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Lightfoot PAC creates website to light a fire under aldermen who opposed her $11.6B budget

The PAC Lightfoot created filled the inboxes of the 11 aldermen who opposed the mayor’s 2020 budget. Ald. Ray Lopez (15th) said Lightfoot’s retaliatory website “shines the light on the true nature of her character: being petty and vindictive.”

Mayor Lori Lightfoot addresses the City Council on Nov. 26, the day aldermen approved her $11.6 billion budget.
Ashlee Rezin Garcia/Sun-Times

Minutes before the Chicago City Council approved Mayor Lori Lightfoot’s $11.6 billion budget, Finance Committee Chairman Scott Waguespack (32nd) rose to assure his colleagues there would be no political retaliation.

“Whether you vote for or against this budget, you have no fear in your choice,” Waguespack said.

That guarantee apparently is not entirely true — at least not when it comes to attempting to incite a voter backlash.

The political action committee Lightfoot created to scare off opponents of her ambitious legislative agenda is swinging into action — by filling the inboxes of aldermen who opposed her 2020 budget.

Days after a who’s-who of women in politics and government jammed a fundraiser for “Light PAC,” a chicagobudgetvotes.com website was created that opens with the question, “How did your alderman vote?”

Beneath the question is a line crediting Lightfoot and her City Council majority with having “closed a record $838 million gap without overburdening taxpayers” with “structural solutions, savings, efficiencies and carefully considered revenue enhancements.”

Chicagoans are then directed to a drop-down box to choose their local alderman and determine how he or she voted.

If the alderman chosen is Ray Lopez (15th), one of the 11 who voted against the budget, constituents are told that Lopez “voted NO on a progressive, responsible budget that maximizes efficiency, ensures we maintain the quality of services … and does everything it can to prevent hard-working Chicagoans from bearing the burden as we strive to put our city finances back on track.”

“Alderman Lopez offered no viable alternatives to comprehensively close an historic $838 million budget gap and voted against” a budget that provides nearly “$30 million in new funding for affordable housing, mental health, homelessness and violence prevention” and raises the city’s minimum wage to $15-an-hour by 2021.

“The alderman voted to deny Chicago workers a chance at a living wage ... Click here to let Alderman Lopez know that Chicago needs a fair minimum wage and more resources for affordable housing, mental health, homelessness, and violence prevention,” the website states.

Aldermen who supported the mayor’s budget are lauded for supporting those measures. That includes indicted former Finance Committee Chairman Edward Burke (14th), Lightfoot’s political nemesis.

Lopez said Lightfoot’s retaliatory website “shines the light on the true nature of her character: being petty and vindictive.”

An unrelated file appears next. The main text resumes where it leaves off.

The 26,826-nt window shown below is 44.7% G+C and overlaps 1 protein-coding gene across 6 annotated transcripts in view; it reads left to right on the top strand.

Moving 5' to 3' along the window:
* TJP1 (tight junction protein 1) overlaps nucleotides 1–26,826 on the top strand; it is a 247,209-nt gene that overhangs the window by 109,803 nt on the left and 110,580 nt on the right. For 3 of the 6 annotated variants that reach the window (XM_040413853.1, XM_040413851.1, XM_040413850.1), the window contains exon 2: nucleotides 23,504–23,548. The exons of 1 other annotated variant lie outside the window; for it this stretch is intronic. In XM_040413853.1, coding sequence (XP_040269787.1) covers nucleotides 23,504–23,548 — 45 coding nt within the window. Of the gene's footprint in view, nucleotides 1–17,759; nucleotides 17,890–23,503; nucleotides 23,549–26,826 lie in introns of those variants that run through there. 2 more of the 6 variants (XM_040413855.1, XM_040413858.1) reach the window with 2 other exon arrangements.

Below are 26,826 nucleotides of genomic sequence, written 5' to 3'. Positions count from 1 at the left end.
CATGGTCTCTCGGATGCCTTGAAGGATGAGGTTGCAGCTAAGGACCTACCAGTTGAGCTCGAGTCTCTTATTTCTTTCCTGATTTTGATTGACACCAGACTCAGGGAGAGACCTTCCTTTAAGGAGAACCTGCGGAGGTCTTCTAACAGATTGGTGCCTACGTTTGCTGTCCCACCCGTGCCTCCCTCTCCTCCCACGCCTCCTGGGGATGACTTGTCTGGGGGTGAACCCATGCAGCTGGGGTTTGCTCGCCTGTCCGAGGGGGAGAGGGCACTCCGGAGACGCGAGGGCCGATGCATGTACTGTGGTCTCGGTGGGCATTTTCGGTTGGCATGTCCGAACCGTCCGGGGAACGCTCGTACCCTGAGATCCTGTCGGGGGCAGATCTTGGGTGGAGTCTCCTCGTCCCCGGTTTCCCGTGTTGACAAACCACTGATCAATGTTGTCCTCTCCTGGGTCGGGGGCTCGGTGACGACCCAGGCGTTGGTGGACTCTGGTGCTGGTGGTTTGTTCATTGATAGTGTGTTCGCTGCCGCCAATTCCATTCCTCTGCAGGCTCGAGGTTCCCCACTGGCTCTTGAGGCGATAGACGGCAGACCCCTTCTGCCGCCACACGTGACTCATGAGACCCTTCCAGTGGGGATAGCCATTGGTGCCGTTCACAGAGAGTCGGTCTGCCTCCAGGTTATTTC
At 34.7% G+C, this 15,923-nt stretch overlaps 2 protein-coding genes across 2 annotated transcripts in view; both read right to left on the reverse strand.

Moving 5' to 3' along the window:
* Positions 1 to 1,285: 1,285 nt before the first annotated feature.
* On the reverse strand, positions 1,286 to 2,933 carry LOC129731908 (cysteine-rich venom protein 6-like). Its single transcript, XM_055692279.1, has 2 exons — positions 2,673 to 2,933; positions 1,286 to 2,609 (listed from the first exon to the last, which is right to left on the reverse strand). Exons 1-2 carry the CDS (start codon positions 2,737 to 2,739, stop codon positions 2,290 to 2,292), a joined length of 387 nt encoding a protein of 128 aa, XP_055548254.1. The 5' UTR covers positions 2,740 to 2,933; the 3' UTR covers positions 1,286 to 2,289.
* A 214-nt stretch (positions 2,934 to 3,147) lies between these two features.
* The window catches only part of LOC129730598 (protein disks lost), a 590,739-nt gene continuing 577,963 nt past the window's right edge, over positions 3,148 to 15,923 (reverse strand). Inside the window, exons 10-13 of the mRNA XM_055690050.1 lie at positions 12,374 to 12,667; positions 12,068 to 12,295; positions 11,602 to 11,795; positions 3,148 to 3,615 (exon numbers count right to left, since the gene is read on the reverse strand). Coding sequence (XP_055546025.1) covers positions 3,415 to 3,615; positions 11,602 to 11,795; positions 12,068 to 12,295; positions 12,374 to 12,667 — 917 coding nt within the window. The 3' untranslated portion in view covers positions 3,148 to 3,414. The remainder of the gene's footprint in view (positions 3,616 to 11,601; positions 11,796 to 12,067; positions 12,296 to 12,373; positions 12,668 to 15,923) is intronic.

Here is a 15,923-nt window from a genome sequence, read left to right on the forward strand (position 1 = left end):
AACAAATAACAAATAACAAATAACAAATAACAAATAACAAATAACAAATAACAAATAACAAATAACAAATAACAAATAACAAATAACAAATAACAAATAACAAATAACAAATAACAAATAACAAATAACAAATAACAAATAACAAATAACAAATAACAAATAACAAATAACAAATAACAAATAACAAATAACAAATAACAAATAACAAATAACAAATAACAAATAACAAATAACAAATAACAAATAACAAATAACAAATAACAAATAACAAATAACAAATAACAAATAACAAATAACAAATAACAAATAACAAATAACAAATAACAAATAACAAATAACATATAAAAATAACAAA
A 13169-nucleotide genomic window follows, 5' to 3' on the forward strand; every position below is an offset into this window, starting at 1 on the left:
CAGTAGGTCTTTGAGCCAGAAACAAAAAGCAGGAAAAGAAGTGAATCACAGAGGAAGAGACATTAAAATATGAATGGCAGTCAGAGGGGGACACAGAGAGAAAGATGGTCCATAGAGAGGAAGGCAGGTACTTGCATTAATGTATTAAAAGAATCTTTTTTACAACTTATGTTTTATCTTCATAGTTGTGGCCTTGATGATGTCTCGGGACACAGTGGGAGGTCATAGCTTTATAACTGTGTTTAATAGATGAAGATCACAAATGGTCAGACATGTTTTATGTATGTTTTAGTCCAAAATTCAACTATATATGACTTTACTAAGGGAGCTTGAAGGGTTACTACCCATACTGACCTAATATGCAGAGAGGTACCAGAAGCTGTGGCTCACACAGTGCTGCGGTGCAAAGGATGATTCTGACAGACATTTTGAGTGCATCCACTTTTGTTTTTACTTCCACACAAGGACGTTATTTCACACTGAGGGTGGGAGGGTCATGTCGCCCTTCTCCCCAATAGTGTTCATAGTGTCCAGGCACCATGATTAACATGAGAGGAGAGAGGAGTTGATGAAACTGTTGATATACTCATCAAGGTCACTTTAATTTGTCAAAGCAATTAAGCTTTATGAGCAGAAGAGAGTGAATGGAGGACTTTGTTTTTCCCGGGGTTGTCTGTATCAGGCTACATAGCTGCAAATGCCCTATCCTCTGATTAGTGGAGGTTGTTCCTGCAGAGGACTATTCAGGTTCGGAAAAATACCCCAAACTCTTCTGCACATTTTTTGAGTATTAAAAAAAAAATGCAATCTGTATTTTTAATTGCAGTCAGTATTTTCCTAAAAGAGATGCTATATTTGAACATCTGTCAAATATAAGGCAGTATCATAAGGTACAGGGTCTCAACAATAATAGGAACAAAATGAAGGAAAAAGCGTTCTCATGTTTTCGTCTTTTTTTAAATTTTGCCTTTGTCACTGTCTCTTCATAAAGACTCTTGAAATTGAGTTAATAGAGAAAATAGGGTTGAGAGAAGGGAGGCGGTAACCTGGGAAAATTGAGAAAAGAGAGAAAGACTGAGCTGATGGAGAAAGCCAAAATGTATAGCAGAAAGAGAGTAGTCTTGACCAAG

“For a mayor whose allies told even freshmen aldermen, ‘Feel free to vote your conscience without fear,’ to 10 days later try to put them on blast through social media without acknowledging that they had credible concerns about her budget is unbelievable,” Lopez said.

Lightfoot’s political director Dave Mellet said the website was created because, “We want Chicagoans to understand that this budget did not overburden taxpayers and still was able to close an $838 million budget gap while freeing up new funds for affordable housing, mental health, homelessness and violence prevention.”

Lopez noted that 20% of the City Council opposed the mayor’s budget after raising legitimate concerns.

In justifying its lock-step “no” vote, the six-member Socialist Caucus accused the mayor of underfunding social services, overfunding police and breaking her campaign promise to re-open shuttered mental health clinics.

The caucus further argued the budget includes no “new and dedicated revenue streams” and relies too heavily on “one-time funding sources” that amount to “kicking the can down the road.”

Those temporary fixes include: the largest tax increment financing (TIF) surplus in Chicago history; a $1.5 billion refinancing with all $210 million in savings claimed up-front, and a $93 million clawback from the Chicago Public Schools for pension and security costs previously covered by the city.

Lightfoot is also counting on $150 million in unspecified cuts from “zero-based budgeting,” and $163 million by raising ambulance fees paid by private insurers and getting federal approval for reimbursements administered by the state for ambulance transports for low-income patients on Medicaid.

“To dismiss it unilaterally while simultaneously heaping praise on people that she doesn’t like — like Ed Burke — just smacks of Old-Guard, top-down mayoral approach which, she said, she was not going to be about,” Lopez said.

Ald. Andre Vasquez (40th), another one of the dissenters, had a different take.

“If the mayor wants to reach out to the city and give people her perspective, that’s perfectly fine. And we welcome any neighbors who want to ask us our take,” Vasquez said.

“It’s democracy.”